Two, both of whom hug the stripe down the middle of the road, are Bill Morris, the former longtime Shelby County Mayor and gubernatorial candidate; and Dick Hackett, the '80s-early '90s Memphis chief executive best remembered in history as the white Mayor Willie Herenton beat in the epochal 1991 election to become the city's first African-American Mayor. Morris was influential first as the young Sheriff who made sure MLK-slayer James Earl Ray was properly incarcerated and safeguarded for trial and then as the County Mayor who did more than anybody else to see that Shelby County got home rule and for racing everywhere imaginable by plane, train, and automobile along with Hackett to recruit industry and new business to these parts. Hackett gets kudos for that last feat as well and for the grace he showed in conceding his ultra-narrow defeat by Herenton without a call for a recount or a divisive court challenge.
— Jackson Baker
Best Retired (and Still Well-Remembered) Politicians II
There are three. (1) You have to give Willie Herenton his props for his pathfinding skill in first becoming Memphis’ first black school superintendent and then, after negotiating himself out of a crisis situation there, creating a united front around himself as the pathfinding consensus African-American candidate and winner of the 1991 mayoral race. And, for all the highs and lows of his 17 years in office, he had one indisputably heroic moment — his Horatio at the Gate resistance to the 1997 “toy towns” bill that got it reversed in court and paved the way for sensible legislation on cities’ expansion rights. (2) Harold Ford Sr., who, as state legislator and longtime Congressman, created the most enduring local political organization after the fall of the Crump machine — focused on his family, to be sure, but including numerous other public figures, white as well as black. (3) A C Wharton, whose shucksiness and good nature as Mayor were indispensable in re-stabilizing good will across political and racial lines in the jangled aught years of the current century. — Jackson Baker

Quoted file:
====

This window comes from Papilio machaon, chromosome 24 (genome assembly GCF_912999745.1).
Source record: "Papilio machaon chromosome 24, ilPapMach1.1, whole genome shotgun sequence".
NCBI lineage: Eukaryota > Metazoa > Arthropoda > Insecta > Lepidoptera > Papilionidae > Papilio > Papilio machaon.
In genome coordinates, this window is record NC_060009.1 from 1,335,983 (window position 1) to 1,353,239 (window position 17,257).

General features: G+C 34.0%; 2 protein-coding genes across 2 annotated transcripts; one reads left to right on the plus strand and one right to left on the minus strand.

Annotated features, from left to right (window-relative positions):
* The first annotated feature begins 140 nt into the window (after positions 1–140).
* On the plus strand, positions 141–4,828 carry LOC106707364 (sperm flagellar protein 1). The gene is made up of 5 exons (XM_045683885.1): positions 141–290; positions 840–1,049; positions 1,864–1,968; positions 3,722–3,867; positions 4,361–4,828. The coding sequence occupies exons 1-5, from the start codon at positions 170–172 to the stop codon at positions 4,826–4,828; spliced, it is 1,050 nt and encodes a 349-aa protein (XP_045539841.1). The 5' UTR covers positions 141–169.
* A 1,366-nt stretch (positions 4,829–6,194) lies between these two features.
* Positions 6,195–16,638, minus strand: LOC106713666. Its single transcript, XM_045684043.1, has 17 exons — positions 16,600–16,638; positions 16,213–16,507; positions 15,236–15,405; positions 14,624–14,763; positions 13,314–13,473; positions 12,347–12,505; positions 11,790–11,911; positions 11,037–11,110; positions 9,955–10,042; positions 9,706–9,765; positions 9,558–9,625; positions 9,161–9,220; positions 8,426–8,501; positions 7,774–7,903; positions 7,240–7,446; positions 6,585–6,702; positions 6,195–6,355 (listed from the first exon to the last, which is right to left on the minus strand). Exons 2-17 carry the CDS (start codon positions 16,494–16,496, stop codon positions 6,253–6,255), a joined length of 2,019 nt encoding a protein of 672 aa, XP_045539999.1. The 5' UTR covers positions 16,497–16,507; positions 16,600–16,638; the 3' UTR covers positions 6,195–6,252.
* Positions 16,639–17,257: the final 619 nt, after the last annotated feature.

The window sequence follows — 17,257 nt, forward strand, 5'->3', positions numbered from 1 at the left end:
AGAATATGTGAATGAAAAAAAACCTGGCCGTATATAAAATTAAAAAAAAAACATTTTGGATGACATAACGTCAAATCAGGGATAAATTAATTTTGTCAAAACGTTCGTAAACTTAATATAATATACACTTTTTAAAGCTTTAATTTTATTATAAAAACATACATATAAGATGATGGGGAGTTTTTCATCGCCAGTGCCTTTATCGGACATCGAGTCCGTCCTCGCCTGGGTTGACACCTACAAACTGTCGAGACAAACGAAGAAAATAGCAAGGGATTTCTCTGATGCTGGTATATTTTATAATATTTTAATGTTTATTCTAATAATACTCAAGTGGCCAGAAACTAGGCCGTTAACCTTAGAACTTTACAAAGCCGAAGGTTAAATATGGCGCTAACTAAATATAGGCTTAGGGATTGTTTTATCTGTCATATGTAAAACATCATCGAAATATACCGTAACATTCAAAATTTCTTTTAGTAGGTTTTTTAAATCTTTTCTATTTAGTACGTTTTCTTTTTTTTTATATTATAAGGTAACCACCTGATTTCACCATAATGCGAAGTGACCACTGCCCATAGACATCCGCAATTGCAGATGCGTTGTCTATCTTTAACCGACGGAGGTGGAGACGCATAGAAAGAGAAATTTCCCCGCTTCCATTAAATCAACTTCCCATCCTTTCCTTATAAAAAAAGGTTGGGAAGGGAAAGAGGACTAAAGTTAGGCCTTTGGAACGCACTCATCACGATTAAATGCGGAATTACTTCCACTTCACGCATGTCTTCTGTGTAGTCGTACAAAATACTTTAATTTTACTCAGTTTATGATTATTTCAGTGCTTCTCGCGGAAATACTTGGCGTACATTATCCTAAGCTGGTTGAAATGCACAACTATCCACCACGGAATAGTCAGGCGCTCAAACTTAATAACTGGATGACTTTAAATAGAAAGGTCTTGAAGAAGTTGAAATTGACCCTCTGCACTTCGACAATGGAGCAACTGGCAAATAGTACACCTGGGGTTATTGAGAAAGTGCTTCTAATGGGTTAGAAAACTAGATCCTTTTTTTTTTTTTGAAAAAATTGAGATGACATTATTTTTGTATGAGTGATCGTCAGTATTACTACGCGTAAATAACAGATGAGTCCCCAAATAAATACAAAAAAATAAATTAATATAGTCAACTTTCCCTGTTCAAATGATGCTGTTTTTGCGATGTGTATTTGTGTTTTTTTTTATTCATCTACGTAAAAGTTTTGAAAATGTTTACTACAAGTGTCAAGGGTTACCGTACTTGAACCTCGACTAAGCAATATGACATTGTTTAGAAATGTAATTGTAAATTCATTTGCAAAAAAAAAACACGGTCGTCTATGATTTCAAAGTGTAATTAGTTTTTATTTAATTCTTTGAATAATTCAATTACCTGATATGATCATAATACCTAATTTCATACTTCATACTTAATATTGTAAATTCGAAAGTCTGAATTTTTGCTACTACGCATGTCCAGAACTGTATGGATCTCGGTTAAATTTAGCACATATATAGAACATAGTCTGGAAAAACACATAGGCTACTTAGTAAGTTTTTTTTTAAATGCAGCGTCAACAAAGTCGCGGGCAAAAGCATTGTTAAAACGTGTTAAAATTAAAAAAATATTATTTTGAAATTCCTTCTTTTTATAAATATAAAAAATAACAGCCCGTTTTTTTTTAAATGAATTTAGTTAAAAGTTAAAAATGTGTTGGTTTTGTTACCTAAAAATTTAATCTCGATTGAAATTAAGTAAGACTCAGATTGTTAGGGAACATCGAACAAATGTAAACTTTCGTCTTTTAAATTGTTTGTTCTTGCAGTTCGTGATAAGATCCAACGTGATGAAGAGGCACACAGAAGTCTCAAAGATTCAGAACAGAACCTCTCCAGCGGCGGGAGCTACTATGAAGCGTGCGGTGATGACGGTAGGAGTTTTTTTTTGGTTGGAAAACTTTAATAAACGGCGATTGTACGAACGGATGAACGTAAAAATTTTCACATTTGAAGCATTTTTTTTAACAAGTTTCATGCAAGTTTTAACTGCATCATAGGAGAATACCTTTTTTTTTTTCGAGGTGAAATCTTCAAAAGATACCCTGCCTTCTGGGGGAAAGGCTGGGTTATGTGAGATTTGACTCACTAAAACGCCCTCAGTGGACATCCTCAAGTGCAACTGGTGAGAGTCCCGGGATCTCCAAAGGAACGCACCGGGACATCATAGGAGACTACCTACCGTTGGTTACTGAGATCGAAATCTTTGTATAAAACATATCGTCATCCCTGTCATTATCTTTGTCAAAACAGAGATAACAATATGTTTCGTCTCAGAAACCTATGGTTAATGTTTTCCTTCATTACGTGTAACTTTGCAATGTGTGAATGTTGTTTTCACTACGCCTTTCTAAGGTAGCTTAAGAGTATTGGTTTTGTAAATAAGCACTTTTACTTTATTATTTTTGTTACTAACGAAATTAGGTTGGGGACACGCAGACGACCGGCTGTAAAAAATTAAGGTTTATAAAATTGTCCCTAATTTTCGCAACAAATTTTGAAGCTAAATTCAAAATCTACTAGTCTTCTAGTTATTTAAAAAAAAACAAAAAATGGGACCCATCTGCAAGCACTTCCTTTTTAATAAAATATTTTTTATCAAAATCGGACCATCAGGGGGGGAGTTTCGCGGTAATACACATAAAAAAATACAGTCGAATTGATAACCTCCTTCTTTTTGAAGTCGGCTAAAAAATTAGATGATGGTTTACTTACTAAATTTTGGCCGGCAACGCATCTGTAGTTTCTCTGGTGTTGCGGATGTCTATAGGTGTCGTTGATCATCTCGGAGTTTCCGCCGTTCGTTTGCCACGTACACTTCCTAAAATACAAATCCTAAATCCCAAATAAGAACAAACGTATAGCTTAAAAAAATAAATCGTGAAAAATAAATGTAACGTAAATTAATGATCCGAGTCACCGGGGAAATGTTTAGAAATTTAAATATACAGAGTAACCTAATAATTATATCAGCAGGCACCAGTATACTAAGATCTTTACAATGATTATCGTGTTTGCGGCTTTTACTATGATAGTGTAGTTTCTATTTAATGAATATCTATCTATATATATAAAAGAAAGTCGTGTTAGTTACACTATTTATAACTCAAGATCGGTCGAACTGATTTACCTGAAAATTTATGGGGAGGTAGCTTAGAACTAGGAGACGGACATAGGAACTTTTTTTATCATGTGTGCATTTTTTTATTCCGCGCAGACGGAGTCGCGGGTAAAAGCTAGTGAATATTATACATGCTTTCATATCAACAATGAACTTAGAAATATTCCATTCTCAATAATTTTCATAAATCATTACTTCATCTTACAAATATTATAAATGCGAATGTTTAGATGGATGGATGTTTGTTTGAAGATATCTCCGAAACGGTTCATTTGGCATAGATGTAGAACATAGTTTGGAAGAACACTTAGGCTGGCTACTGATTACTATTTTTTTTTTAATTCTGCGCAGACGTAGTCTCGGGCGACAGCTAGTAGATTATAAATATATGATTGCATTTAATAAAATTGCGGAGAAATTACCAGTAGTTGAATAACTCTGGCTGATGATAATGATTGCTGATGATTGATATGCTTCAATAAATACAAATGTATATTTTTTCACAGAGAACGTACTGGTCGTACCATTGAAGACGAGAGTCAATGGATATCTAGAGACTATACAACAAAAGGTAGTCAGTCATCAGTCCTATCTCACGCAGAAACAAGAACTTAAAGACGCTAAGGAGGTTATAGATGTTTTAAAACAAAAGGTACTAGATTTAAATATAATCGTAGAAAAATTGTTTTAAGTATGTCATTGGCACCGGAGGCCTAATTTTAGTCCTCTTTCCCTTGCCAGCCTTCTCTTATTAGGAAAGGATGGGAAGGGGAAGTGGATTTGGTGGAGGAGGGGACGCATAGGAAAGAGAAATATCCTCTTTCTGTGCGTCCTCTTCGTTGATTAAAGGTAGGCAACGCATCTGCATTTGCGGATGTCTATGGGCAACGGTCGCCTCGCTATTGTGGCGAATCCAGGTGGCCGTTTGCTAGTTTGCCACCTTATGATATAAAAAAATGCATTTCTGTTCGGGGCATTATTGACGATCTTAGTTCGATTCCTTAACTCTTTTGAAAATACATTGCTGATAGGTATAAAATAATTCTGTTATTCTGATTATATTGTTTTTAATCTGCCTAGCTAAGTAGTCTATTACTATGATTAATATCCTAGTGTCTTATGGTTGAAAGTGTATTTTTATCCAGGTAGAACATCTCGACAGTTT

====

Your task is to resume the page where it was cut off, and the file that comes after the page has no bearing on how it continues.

Best Place to Pay Attention
It was brief as it was brutal. Yes, we're speaking of the reign of terror of one rather small but vicious median at Overton Square. Reports had it that it took out 12 cars in one night. The city tried to tame it with reflectors and orange markers, and yet its neon crosswalk sign still tumbled. Then zip pffft quiet. But make no mistake, you drivers of Memphis, the median is still out there ... waiting.
— Susan Ellis
Best Place to Catch Up on Your Reading
Remember that episode of Weeds where Nancy was stuck at the Mexican border and had to pee into a cup in the car? Do we need to be ready with a pee cup, do we need to bring a book or something to while away the hours-seeming wait at the light at Cooper and Poplar? Whhhhyyyyyy is it so long? — SE
Best Underreported Story
Janis Fullilove's cat pillow. — SE
Why does Trader Joe's have to do us like this? After years of yearning, they finally paid attention to us, only to draw back and say they're not willing to fully commit quite yet. Whatever. We've got Sprouts now. (Over shoulder, mouthing, "Call us when you're ready, TJ.") — SE
This one’s a tie between Grizzlies coach David Fizdale’s gloriously frustrated (that pen slam!), “Take that for data” and the to-the-point hashtag “#Takeemdown901,” the battle cry to remove the Confederate statues. — SE